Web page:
Australia’s “she’ll be right” attitudes are holding back some enterprises when it comes to adopting advanced computer security platforms, according to CyberArk local country manager Sam Ghebranious.
That attitude has persisted in local organisations, he said, but recent high-profile attacks against iconic Australian retailer David Jones meant that computer security was finally an issue receiving board-level attention.
“Even if the attack on David Jones was just accessing customer names and addresses it was an embarrassment,” said Ghebranious.
CyberArk sells systems that manage and protect privileged user accounts in a bid to prevent hackers from getting access to the keys to the kingdom. The firm has installed its system in three of Australia’s big four banks, and it is also making headway in the government, utilities and resources.
But with only around 95 local customers for its systems, it appears there are still many organisations either reliant on alternative systems or placing their faith in perimeter security, according to the company.
Ghebranious’s caution came a day after David Irvine, the former head of Australian spy agency Asio, warned that the nation at large was facing an increased risk from having its computer systems compromised by terrorist organisations.
Speaking at the launch of the Australian Strategic Policy Institute’s (Aspi) second survey of cyber maturity in the Asia-Pacific (Apac) region, he warned that these attacks would not only be levelled at government datacentres, but also against commercial operations, in the hope of disrupting normal business operations.
With as much as 5% of Australia’s gross domestic product now classed as “digital”, there is plenty of opportunity for the disruption of both normal commercial businesses and the broader national economy.
Aspi’s report noted the relative maturity of the Australian market with regard to overall computer security, but lamented the “paucity of coherent national cyber policy”. It did, however, acknowledge that this may be addressed by the government’s promised – but yet to be released – cyber strategy.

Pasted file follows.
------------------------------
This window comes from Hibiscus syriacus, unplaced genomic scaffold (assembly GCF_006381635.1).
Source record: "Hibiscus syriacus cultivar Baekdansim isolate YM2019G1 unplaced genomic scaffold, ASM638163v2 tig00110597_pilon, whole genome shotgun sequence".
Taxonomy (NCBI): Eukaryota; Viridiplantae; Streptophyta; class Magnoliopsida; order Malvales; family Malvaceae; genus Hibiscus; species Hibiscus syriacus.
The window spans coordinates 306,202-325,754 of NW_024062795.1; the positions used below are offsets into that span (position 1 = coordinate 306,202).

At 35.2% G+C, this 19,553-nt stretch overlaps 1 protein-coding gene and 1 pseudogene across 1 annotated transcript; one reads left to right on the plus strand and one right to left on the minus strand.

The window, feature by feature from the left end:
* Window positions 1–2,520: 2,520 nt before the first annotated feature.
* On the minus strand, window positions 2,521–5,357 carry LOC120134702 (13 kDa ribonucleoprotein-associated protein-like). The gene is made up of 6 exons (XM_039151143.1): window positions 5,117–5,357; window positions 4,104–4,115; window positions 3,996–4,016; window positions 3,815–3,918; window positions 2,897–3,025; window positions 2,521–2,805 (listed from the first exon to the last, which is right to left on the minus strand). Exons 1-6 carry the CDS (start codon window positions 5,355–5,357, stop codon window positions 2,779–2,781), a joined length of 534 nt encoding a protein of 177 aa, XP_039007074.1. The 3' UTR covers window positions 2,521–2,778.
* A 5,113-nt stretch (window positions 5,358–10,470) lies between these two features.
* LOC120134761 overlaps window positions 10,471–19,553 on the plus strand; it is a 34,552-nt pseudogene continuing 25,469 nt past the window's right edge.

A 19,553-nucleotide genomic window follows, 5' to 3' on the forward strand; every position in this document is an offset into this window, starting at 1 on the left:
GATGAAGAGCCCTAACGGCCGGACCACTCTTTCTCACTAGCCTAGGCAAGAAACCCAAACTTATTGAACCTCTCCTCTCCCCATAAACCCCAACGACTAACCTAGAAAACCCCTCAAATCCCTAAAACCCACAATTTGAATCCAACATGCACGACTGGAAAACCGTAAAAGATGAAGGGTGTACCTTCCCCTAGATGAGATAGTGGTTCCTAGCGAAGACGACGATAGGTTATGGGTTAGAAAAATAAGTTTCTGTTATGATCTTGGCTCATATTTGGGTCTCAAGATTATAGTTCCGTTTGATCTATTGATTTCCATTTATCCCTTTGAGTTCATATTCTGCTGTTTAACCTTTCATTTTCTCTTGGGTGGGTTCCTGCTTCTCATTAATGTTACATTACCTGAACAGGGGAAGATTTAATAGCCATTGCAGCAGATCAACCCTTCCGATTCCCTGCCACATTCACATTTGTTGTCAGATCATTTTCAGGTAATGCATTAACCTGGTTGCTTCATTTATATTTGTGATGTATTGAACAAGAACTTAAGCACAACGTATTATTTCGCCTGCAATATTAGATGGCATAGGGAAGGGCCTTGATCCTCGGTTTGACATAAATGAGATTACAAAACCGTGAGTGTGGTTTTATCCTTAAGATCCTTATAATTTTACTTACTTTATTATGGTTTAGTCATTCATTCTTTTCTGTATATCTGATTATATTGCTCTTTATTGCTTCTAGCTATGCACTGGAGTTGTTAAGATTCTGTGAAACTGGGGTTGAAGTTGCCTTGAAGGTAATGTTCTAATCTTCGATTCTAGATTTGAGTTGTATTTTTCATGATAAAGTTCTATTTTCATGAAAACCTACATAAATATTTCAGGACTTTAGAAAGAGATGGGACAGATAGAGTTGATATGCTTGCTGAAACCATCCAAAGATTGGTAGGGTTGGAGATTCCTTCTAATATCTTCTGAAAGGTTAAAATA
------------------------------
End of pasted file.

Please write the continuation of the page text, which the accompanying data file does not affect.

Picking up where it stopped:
Widespread deployment of internet of things (IoT) networks was also identified as a potential new threat for enterprises, as it significantly extends an organisation’s online perimeter and makes it harder to protect completely.
The cost of disruption from unauthorised computer access is already high in Australia. In October 2015, HP released the Australian cut of the Ponemon Institute’s report into the cost of cyber crime. The average annualised cost of cyber crime, based on a sample of 28 Australian organisations, jumped by 13% to AU$4.9m.
It also revealed that the average cost to an Australian organisation to fix the issue was almost AU$420,000 and that it typically took 31 days to resolve a situation.
The report did note, however, that investing in security technologies and programmes could help keep the cost of disruption in check.
“For example, Australian companies with encryption technologies experienced average cost savings of AU$1.6m, while those with security intelligence systems, experienced average cost savings of AU$1.5m. In addition, companies with expert security personnel saved an average of AU$1m,” the report said.
There is certainly a growing appetite to invest in IT security platforms. For example, Australian bank and financial services provider Westpac revealed that it grew its IT security budget sevenfold in the past 12 months to better protect its data and operations.
During its recent symposium on the Gold Coast, analyst Gartner predicted that by 2017 the typical IT organisation will spend up to 30% of its budget on risk, security and compliance, and will allocate 10% of its people to these security functions – triple the levels of 2011.